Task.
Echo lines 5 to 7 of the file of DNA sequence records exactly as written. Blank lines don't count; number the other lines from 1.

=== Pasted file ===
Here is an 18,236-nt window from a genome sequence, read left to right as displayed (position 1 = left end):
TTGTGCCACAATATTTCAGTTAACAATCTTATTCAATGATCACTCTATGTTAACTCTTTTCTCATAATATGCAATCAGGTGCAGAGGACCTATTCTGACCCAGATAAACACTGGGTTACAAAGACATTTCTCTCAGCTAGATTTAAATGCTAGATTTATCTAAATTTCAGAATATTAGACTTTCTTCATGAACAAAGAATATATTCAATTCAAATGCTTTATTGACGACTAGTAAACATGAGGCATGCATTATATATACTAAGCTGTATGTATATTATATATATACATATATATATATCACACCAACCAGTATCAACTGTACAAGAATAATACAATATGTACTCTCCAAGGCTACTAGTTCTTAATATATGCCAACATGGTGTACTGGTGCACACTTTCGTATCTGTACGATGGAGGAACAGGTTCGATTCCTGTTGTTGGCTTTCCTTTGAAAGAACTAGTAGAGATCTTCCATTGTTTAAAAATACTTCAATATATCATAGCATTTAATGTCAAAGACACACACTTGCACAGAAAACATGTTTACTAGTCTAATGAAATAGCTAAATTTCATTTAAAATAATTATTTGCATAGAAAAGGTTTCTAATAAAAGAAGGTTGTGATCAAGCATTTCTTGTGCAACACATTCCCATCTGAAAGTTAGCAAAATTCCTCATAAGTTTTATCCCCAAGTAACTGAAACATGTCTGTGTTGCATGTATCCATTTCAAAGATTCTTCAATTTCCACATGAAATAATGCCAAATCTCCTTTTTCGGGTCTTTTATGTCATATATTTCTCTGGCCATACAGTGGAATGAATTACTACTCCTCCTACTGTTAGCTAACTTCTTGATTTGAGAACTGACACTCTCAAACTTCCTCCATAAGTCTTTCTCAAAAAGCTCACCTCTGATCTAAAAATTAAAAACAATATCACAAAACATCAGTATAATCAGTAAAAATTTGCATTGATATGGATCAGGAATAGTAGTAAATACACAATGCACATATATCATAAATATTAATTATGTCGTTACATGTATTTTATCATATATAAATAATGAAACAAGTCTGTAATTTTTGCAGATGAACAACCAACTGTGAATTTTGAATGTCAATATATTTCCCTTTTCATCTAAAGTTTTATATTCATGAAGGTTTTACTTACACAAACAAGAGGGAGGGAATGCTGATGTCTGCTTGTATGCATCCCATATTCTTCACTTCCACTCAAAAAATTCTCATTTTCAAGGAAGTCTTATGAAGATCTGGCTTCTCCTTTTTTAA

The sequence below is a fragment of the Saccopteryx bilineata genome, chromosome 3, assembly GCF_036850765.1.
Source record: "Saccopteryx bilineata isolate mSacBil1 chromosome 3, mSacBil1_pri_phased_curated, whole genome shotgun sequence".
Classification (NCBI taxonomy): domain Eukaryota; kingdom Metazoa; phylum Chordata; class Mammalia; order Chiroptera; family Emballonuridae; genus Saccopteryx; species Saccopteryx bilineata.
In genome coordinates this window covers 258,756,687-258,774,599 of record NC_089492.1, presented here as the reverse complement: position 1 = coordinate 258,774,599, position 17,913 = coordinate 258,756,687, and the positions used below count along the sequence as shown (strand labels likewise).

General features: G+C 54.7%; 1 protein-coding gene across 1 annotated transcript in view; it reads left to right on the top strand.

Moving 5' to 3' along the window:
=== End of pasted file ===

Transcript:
Classification (NCBI taxonomy): domain Eukaryota; kingdom Metazoa; phylum Chordata; class Mammalia; order Chiroptera; family Emballonuridae; genus Saccopteryx; species Saccopteryx bilineata.
In genome coordinates this window covers 258,756,687-258,774,599 of record NC_089492.1, presented here as the reverse complement: position 1 = coordinate 258,774,599, position 17,913 = coordinate 258,756,687, and the positions used below count along the sequence as shown (strand labels likewise).

General features: G+C 54.7%; 1 protein-coding gene across 1 annotated transcript in view; it reads left to right on the top strand.